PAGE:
Session SS43. Demolishing Mass Housing in Contemporary European Cities (20th-21st centuries)
Coordinators: Bruno Bonomo (email@example.com), Alice Sotgia (firstname.lastname@example.org)
Demolition has always been an integral part of urban renewal throughout history. In the late 20th and early 21st centuries, demolition of mass housing became a recurrent and heated topic in debates about urban governance in Europe and beyond, being presented as the necessary outcome of the failure of ill-conceived ideas of the city (and society) that should be systematically obliterated. State agencies, local authorities and political parties promoted plans for knocking down housing estates that were seen as embodying urban policies, political agendas, world views and systems of value that appeared seriously outdated just a few decades after their construction, if not inherently flawed. Usually it was modernist high-rise social housing estates for low-income tenants that had been built during the ‘Golden Age’ (but also in the late 1970s and 1980s in Eastern European and Mediterranean countries), had then suffered rapid decay and become the object of processes of ghettoization and stigmatization.
Historiography has mostly concentrated on the planning, design, construction and (often complicated) management of mass housing estates, and to a lesser extent on the lived experience of residents. This session focuses instead on the under-researched issue of the public discourses that underpinned demolition plans, whether they were actually implemented or destined to remain on paper. The session aims to achieve a comprehensive understanding of the demolition of mass housing as a key issue of political confrontation over urban renewal and governance in Europe in the recent past.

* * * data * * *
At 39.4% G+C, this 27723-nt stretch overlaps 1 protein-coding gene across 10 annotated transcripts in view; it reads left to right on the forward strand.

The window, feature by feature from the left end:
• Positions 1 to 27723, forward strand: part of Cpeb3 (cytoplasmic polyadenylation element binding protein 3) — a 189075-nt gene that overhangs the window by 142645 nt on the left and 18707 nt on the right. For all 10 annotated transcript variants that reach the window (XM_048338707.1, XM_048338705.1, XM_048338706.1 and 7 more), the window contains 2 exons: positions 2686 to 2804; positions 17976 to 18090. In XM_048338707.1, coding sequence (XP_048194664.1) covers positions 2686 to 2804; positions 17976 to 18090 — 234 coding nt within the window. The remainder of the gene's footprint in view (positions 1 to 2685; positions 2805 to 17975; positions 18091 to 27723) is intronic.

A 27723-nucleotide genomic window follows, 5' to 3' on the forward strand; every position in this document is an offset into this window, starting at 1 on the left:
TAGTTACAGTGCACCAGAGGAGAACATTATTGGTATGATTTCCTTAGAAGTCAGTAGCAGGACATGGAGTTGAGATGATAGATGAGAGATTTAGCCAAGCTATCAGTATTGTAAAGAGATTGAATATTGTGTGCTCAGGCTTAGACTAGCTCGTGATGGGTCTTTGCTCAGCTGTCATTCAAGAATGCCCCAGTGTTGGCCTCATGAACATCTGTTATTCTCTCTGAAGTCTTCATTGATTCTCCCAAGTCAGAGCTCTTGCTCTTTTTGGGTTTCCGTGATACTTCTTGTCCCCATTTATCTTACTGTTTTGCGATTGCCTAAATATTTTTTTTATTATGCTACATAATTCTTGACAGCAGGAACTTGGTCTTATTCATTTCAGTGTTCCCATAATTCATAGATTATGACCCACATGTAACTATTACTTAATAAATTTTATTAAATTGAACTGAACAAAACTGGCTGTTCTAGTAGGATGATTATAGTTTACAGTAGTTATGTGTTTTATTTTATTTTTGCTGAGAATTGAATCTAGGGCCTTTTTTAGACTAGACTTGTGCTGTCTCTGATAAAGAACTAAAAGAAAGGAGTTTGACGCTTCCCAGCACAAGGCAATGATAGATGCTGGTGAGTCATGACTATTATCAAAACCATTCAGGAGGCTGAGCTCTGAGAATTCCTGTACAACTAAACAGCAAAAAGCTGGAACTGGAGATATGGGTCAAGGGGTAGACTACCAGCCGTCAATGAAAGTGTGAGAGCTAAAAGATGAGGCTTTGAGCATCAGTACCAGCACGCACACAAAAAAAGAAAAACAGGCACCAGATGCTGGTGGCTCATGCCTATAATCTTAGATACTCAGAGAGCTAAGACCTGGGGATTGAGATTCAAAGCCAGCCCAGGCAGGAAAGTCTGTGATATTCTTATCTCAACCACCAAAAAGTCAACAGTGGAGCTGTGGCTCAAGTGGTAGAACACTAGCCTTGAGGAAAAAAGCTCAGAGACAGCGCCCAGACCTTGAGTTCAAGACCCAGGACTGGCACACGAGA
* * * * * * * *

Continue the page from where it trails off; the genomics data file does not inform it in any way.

Key questions include:
• What social and political actors did mobilize in favour of demolition?
• What political cultures (e.g. conservatism, neoliberalism, etc.) fostered pro-demolition discourses?
• What were the main arguments, tropes and recurrent themes of these discourses (e.g. unlivability, inhumanity, failed utopia of collective living, need for mixed communities, preference for home ownership, etc.)?
• What counter-narratives were constructed by those (architects, planners, activists, etc.) who opposed demolition plans and/or advocated less drastic solutions such as renovation and upgrading?
• What was the viewpoint of residents on demolition plans, and what role did they play in these debates?
Both papers focusing on one city and/or a specific housing estate and papers that draw comparisons across European cities and countries are welcome. We particularly encourage reflection on similarities and differences at the European level, including different chronologies across the continent. We are also interested in the circulation of discourses from and to Europe, including the resonance and influence of landmark demolitions in other continents. Papers in English or French are welcome.
Keywords: mass housing ; demolition; urban governance; public discourse; political cultures